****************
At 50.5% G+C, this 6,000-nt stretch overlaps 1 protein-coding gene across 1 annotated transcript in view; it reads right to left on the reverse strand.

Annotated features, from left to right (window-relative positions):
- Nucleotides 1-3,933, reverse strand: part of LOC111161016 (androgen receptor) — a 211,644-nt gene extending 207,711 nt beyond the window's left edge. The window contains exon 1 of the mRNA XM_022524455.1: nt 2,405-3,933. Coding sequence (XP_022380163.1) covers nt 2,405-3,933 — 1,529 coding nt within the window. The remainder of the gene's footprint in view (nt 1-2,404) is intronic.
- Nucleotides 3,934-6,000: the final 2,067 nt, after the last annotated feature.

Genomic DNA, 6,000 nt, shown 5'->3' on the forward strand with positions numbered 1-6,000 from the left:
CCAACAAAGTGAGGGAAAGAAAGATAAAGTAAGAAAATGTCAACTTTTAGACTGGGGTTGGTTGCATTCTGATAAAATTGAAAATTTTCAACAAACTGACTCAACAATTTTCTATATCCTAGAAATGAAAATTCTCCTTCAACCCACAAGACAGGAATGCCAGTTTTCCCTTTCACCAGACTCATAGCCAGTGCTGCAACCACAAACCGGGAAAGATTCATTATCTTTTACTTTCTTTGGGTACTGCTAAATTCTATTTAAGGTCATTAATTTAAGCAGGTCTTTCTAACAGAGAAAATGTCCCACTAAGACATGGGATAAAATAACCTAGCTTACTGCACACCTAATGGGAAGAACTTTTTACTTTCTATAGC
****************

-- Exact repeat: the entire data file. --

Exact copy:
At 50.5% G+C, this 6,000-nt stretch overlaps 1 protein-coding gene across 1 annotated transcript in view; it reads right to left on the reverse strand.

Annotated features, from left to right (window-relative positions):
- Nucleotides 1-3,933, reverse strand: part of LOC111161016 (androgen receptor) — a 211,644-nt gene extending 207,711 nt beyond the window's left edge. The window contains exon 1 of the mRNA XM_022524455.1: nt 2,405-3,933. Coding sequence (XP_022380163.1) covers nt 2,405-3,933 — 1,529 coding nt within the window. The remainder of the gene's footprint in view (nt 1-2,404) is intronic.
- Nucleotides 3,934-6,000: the final 2,067 nt, after the last annotated feature.

Genomic DNA, 6,000 nt, shown 5'->3' on the forward strand with positions numbered 1-6,000 from the left:
CCAACAAAGTGAGGGAAAGAAAGATAAAGTAAGAAAATGTCAACTTTTAGACTGGGGTTGGTTGCATTCTGATAAAATTGAAAATTTTCAACAAACTGACTCAACAATTTTCTATATCCTAGAAATGAAAATTCTCCTTCAACCCACAAGACAGGAATGCCAGTTTTCCCTTTCACCAGACTCATAGCCAGTGCTGCAACCACAAACCGGGAAAGATTCATTATCTTTTACTTTCTTTGGGTACTGCTAAATTCTATTTAAGGTCATTAATTTAAGCAGGTCTTTCTAACAGAGAAAATGTCCCACTAAGACATGGGATAAAATAACCTAGCTTACTGCACACCTAATGGGAAGAACTTTTTACTTTCTATAGC